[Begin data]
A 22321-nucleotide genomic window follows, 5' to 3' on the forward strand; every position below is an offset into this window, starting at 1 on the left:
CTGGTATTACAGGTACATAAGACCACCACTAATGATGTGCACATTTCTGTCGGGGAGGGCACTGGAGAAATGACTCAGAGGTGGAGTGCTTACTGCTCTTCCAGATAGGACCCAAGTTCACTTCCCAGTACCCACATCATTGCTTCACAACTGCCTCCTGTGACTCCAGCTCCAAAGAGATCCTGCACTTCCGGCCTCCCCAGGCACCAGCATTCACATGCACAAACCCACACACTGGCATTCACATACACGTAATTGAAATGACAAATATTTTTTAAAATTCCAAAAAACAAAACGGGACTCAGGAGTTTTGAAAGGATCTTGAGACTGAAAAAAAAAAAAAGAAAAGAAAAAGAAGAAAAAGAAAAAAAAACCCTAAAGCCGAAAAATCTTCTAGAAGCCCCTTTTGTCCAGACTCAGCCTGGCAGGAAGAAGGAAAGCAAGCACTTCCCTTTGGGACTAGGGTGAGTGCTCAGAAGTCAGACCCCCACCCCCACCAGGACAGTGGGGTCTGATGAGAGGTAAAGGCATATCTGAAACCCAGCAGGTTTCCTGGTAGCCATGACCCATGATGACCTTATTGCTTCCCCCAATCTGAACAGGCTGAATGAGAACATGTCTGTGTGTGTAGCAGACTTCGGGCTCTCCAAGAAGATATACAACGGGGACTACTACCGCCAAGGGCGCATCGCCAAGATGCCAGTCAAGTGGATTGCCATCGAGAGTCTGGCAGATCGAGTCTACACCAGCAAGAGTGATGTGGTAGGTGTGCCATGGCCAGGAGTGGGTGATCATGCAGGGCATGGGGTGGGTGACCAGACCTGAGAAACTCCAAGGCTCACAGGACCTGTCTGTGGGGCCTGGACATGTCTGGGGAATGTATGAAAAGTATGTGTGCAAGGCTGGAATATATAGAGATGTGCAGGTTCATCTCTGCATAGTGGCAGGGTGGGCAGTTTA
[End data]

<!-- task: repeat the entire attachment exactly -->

A 22321-nucleotide genomic window follows, 5' to 3' on the forward strand; every position below is an offset into this window, starting at 1 on the left:
CTGGTATTACAGGTACATAAGACCACCACTAATGATGTGCACATTTCTGTCGGGGAGGGCACTGGAGAAATGACTCAGAGGTGGAGTGCTTACTGCTCTTCCAGATAGGACCCAAGTTCACTTCCCAGTACCCACATCATTGCTTCACAACTGCCTCCTGTGACTCCAGCTCCAAAGAGATCCTGCACTTCCGGCCTCCCCAGGCACCAGCATTCACATGCACAAACCCACACACTGGCATTCACATACACGTAATTGAAATGACAAATATTTTTTAAAATTCCAAAAAACAAAACGGGACTCAGGAGTTTTGAAAGGATCTTGAGACTGAAAAAAAAAAAAAGAAAAGAAAAAGAAGAAAAAGAAAAAAAAACCCTAAAGCCGAAAAATCTTCTAGAAGCCCCTTTTGTCCAGACTCAGCCTGGCAGGAAGAAGGAAAGCAAGCACTTCCCTTTGGGACTAGGGTGAGTGCTCAGAAGTCAGACCCCCACCCCCACCAGGACAGTGGGGTCTGATGAGAGGTAAAGGCATATCTGAAACCCAGCAGGTTTCCTGGTAGCCATGACCCATGATGACCTTATTGCTTCCCCCAATCTGAACAGGCTGAATGAGAACATGTCTGTGTGTGTAGCAGACTTCGGGCTCTCCAAGAAGATATACAACGGGGACTACTACCGCCAAGGGCGCATCGCCAAGATGCCAGTCAAGTGGATTGCCATCGAGAGTCTGGCAGATCGAGTCTACACCAGCAAGAGTGATGTGGTAGGTGTGCCATGGCCAGGAGTGGGTGATCATGCAGGGCATGGGGTGGGTGACCAGACCTGAGAAACTCCAAGGCTCACAGGACCTGTCTGTGGGGCCTGGACATGTCTGGGGAATGTATGAAAAGTATGTGTGCAAGGCTGGAATATATAGAGATGTGCAGGTTCATCTCTGCATAGTGGCAGGGTGGGCAGTTTA